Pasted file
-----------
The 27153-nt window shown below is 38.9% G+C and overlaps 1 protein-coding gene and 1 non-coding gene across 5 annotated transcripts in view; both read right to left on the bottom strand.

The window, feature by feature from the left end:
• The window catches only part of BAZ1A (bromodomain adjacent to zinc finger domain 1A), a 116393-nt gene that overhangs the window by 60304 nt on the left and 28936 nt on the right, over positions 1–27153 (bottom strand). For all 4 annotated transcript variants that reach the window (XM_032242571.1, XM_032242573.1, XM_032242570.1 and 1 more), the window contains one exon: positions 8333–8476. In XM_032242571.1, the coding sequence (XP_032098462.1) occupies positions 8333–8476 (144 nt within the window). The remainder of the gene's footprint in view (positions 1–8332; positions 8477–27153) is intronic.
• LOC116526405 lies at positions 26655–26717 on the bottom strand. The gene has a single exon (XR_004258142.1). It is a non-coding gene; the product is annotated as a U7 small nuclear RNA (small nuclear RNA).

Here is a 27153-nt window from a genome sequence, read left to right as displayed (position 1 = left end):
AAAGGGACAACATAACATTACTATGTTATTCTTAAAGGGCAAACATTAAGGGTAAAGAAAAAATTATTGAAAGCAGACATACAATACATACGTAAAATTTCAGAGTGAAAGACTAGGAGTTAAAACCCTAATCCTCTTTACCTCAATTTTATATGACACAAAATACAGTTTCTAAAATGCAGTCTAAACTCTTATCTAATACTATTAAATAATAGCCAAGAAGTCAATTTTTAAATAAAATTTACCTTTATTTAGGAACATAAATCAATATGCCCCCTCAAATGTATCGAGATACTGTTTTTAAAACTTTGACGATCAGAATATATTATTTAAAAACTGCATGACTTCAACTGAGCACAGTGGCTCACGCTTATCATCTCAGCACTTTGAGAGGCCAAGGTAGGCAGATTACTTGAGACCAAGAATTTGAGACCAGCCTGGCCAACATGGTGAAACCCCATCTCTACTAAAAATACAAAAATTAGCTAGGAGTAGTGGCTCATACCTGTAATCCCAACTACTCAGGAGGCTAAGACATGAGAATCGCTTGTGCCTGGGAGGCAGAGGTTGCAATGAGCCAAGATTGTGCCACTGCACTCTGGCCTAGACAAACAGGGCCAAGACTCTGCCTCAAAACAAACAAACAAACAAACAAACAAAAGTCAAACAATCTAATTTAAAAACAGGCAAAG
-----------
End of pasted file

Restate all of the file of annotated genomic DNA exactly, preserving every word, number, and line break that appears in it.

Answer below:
The 27153-nt window shown below is 38.9% G+C and overlaps 1 protein-coding gene and 1 non-coding gene across 5 annotated transcripts in view; both read right to left on the bottom strand.

The window, feature by feature from the left end:
• The window catches only part of BAZ1A (bromodomain adjacent to zinc finger domain 1A), a 116393-nt gene that overhangs the window by 60304 nt on the left and 28936 nt on the right, over positions 1–27153 (bottom strand). For all 4 annotated transcript variants that reach the window (XM_032242571.1, XM_032242573.1, XM_032242570.1 and 1 more), the window contains one exon: positions 8333–8476. In XM_032242571.1, the coding sequence (XP_032098462.1) occupies positions 8333–8476 (144 nt within the window). The remainder of the gene's footprint in view (positions 1–8332; positions 8477–27153) is intronic.
• LOC116526405 lies at positions 26655–26717 on the bottom strand. The gene has a single exon (XR_004258142.1). It is a non-coding gene; the product is annotated as a U7 small nuclear RNA (small nuclear RNA).

Here is a 27153-nt window from a genome sequence, read left to right as displayed (position 1 = left end):
AAAGGGACAACATAACATTACTATGTTATTCTTAAAGGGCAAACATTAAGGGTAAAGAAAAAATTATTGAAAGCAGACATACAATACATACGTAAAATTTCAGAGTGAAAGACTAGGAGTTAAAACCCTAATCCTCTTTACCTCAATTTTATATGACACAAAATACAGTTTCTAAAATGCAGTCTAAACTCTTATCTAATACTATTAAATAATAGCCAAGAAGTCAATTTTTAAATAAAATTTACCTTTATTTAGGAACATAAATCAATATGCCCCCTCAAATGTATCGAGATACTGTTTTTAAAACTTTGACGATCAGAATATATTATTTAAAAACTGCATGACTTCAACTGAGCACAGTGGCTCACGCTTATCATCTCAGCACTTTGAGAGGCCAAGGTAGGCAGATTACTTGAGACCAAGAATTTGAGACCAGCCTGGCCAACATGGTGAAACCCCATCTCTACTAAAAATACAAAAATTAGCTAGGAGTAGTGGCTCATACCTGTAATCCCAACTACTCAGGAGGCTAAGACATGAGAATCGCTTGTGCCTGGGAGGCAGAGGTTGCAATGAGCCAAGATTGTGCCACTGCACTCTGGCCTAGACAAACAGGGCCAAGACTCTGCCTCAAAACAAACAAACAAACAAACAAACAAAAGTCAAACAATCTAATTTAAAAACAGGCAAAG